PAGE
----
Three years later and Not­ley is on a dif­fer­ent po­lit­i­cal planet

Calgary Herald - - CITY+REGION - KEITH GEREIN [email protected]­media.com

Back in the fall of 2015, Premier Rachel Not­ley was the fresh­faced new­comer at the ta­ble as Canada’s first min­is­ters gath­ered in Ot­tawa.

The world had a dis­tinctly pro­gres­sive feel to it.

Barack Obama was still in the White House then, Justin Trudeau had just been elected prime min­is­ter, and the fed­eral govern­ment was pre­par­ing for the Paris cli­mate change talks.

The ma­jor theme of that 2015 first min­is­ters meet­ing was on the need to step up Canada’s ef­forts on the en­vi­ron­ment.

Not­ley was in the spot­light and re­ceived ku­dos from Trudeau on her govern­ment’s new Cli­mate Lead­er­ship Plan, fea­tur­ing a $30 per tonne car­bon tax, a cap on oil­sands emis­sions and a phase­out of coal plants.

Sim­i­lar sup­port came from other lead­ers at the con­fer­ence ta­ble, a group that hailed mostly from the Lib­eral camp and in­cluded two other women pre­miers — Christy Clark of B.C. and Kath­leen Wynne of On­tario.

The odd man out was Saskatchewan’s Brad Wall, the lone con­ser­va­tive leader in the room and about the only one to cau­tion against im­pos­ing harm on an oil in­dus­try strug­gling with low prices. What a dif­fer­ence three years makes.

At least that’s how I sus­pect Not­ley was feel­ing this week while trav­el­ling to an­other first min­is­ters con­fer­ence in Mon­treal where she is fac­ing a po­lit­i­cal land­scape turned up­side down.

Al­berta is now the only prov­ince with a woman serv­ing as premier.

Pre­vi­ously Lib­eral or NDP gov­ern­ments in Man­i­toba, On­tario, Que­bec and New Brunswick have flipped, mostly to Con­ser­va­tives op­posed to car­bon taxes.

The only other NDP premier, B.C.’s John Hor­gan, has iron­i­cally be­come one of Not­ley’s big­gest ad­ver­saries due to his govern­ment’s at­tempts to block the Trans Moun­tain pipe­line ex­pan­sion to the Pa­cific Ocean.

And even Trudeau has be­come some­thing of an an­tag­o­nist for Not­ley these days, with the Al­berta leader reg­u­larly bash­ing Ot­tawa’s fail­ure to get the pipe­line built and in­ac­tion to help al­le­vi­ate the re­cent oil price cri­sis.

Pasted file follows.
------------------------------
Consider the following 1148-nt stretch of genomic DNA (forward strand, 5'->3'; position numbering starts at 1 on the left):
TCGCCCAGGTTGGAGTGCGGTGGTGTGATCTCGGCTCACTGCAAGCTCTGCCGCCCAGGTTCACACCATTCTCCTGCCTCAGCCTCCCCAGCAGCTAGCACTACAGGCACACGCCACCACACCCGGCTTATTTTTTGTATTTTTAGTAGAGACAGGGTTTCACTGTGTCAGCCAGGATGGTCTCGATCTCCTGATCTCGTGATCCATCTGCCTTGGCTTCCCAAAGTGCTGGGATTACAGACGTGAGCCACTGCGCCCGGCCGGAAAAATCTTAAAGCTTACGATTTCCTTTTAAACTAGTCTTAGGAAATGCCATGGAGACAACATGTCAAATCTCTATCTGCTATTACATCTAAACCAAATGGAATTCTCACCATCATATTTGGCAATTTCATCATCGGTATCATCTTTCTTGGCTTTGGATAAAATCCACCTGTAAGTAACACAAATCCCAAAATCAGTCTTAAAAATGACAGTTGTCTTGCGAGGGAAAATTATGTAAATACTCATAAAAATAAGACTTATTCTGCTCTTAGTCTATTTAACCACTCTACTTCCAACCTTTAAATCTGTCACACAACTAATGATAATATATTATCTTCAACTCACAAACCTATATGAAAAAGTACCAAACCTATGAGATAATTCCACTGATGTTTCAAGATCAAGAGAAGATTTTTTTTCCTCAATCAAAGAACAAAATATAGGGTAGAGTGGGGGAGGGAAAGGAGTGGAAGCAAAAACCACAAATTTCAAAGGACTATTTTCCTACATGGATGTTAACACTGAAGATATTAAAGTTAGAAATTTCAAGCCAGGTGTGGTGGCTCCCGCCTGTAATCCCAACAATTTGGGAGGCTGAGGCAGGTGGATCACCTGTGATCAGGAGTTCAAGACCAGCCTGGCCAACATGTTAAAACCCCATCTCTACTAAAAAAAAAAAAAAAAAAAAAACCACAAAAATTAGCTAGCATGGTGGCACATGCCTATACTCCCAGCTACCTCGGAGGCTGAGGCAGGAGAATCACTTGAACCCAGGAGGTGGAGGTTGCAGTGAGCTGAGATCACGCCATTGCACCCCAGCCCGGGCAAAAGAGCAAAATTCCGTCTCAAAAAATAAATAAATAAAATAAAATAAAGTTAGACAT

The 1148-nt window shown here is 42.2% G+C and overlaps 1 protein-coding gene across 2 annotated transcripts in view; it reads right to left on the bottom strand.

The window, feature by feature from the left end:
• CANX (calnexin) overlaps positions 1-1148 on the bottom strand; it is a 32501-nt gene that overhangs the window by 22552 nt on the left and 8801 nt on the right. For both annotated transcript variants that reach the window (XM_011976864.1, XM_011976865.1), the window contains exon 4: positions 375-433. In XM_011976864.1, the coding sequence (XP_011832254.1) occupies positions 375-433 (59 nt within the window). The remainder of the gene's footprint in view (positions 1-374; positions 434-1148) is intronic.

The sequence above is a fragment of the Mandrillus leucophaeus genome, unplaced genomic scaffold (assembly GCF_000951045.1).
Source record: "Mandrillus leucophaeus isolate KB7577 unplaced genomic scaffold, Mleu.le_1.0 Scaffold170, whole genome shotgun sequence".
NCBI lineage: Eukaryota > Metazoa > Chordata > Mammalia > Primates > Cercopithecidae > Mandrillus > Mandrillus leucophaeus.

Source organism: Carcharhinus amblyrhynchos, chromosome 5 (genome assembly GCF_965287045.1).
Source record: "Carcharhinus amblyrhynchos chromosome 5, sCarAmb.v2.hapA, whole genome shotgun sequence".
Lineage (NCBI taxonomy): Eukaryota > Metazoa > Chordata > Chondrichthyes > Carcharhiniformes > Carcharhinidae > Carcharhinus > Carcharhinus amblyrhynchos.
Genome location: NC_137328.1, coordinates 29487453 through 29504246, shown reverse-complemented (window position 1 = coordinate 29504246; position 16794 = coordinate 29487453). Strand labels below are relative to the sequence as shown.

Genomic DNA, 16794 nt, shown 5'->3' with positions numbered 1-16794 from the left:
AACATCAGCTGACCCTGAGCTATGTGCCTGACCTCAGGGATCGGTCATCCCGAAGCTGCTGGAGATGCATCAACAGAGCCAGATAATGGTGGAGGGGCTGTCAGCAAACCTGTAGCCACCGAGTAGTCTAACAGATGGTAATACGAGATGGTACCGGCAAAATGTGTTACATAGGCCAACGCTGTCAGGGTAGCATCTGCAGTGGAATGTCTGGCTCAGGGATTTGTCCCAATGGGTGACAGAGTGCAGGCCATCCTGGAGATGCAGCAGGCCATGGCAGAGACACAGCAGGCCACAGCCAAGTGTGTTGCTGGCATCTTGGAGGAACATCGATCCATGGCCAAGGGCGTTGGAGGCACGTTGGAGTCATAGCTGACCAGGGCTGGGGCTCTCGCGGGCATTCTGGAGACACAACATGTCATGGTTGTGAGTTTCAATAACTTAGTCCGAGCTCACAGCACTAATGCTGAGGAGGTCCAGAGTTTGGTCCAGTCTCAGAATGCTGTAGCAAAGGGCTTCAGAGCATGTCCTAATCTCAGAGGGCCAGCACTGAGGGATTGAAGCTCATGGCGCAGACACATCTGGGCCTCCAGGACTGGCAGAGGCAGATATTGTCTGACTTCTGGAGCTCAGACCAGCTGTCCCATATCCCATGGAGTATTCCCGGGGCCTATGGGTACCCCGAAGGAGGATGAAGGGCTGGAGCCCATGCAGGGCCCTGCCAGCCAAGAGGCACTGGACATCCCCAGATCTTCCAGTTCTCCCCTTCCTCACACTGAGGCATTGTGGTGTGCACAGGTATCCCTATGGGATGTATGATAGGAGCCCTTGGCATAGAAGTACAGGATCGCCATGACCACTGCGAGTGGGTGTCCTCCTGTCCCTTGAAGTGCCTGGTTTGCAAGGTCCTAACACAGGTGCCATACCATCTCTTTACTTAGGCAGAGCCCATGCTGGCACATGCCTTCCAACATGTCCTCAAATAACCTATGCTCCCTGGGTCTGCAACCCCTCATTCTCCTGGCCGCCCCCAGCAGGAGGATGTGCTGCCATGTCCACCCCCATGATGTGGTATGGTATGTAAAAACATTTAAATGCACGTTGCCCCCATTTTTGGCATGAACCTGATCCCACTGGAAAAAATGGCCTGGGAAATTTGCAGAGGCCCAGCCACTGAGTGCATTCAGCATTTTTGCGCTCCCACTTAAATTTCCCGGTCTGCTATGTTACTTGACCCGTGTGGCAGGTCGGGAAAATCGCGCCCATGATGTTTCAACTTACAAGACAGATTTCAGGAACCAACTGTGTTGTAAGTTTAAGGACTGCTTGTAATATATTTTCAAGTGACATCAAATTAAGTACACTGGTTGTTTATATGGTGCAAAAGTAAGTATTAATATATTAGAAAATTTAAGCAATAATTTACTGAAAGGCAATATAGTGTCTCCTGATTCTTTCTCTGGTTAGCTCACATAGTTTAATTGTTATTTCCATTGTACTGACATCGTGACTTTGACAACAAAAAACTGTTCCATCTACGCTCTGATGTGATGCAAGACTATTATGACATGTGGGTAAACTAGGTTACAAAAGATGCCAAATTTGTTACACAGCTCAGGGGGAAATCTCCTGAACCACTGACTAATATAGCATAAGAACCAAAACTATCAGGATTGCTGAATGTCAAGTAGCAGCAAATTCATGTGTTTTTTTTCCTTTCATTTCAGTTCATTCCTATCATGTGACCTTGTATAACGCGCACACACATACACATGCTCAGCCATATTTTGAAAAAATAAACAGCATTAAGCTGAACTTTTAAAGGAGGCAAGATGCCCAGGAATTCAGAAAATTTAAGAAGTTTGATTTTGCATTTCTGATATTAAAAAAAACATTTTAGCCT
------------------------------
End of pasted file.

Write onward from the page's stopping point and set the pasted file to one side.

Largely be­cause of that price col­lapse, Not­ley is now the loud­est voice in the con­fer­ence room lead­ing the de­fence of oil.

In­stead of tout­ing ac­tion on cli­mate change, the premier’s chief mis­sion for this meet­ing is to build sup­port for get­ting more of Al­berta’s crude to mar­ket.

On that is­sue, Not­ley did find align­ment with some pre­miers to push the is­sue onto the agenda.

But ex­pect­ing com­plete con­sen­sus or real ac­tion was al­ways go­ing to be a tall or­der.

The of­fi­cial com­mu­niqué from the meet­ing said the first min­is­ters agreed Ot­tawa should in­vest in short-, medium- and longterm ef­forts to help the en­ergy in­dus­try, but no specifics were iden­ti­fied.

Not­ley skipped the wrap-up news con­fer­ence to catch a plane, but made brief com­ments to re­porters that con­firmed no tan­gi­ble com­mit­ment had been made by Trudeau.

“We don’t have the an­swer yet. I’ve got to be frank about that,” she said.

She said her main ac­com­plish­ment was to raise the pro­file of the is­sue, though she ac­knowl­edged she had to “get her el­bows up a lit­tle bit” to en­sure enough time was pro­vided for dis­cus­sion.

The cen­tral mes­sage to her coun­ter­parts was to il­lu­mi­nate the eco­nomic dam­age wrought by low oil prices as a “slow-mov­ing car crash” ne­glected by po­lit­i­cal lead­ers for nearly a decade, Not­ley said.

“As first min­is­ters we have all been very po­litely sit­ting around and ad­mir­ing the prob­lem and (now it is) time for us to stop do­ing that and take ac­tion,” she added.

But it was also clear not ev­ery­one in the room was re­cep­tive.

Par­tic­u­larly un­help­ful were the com­ments of Que­bec Premier Fran­cois Le­gault, who sug­gested prior to the meet­ing that Al­berta’s oil cri­sis wasn’t Que­bec’s prob­lem. He re­jected calls to re­vive the En­ergy East project by say­ing pipe­lines no longer have “so­cial ac­cept­abil­ity” in his prov­ince.

Such re­marks are likely to leave Al­ber­tans bristling, par­tic­u­larly since Canada’s equal­iza­tion regime has helped fund Que­bec’s in­fra­struc­ture and so­cial pro­grams with rev­enue orig­i­nat­ing from Al­berta’s en­ergy sec­tor.

You’d also think a prov­ince that lived through the 2013 LacMe­gan­tic train dis­as­ter would see the value of trans­port­ing oil by pipe­line rather than by rail.

The meet­ing in Mon­treal was likely the fi­nal first min­is­ters con­fer­ence for Not­ley prior to the Al­berta elec­tion next spring, which means it could be the fi­nal such con­fer­ence for Not­ley.

If that’s the case, I can only imag­ine she will head out, head shak­ing, at how the world flipped on her in such a short time.

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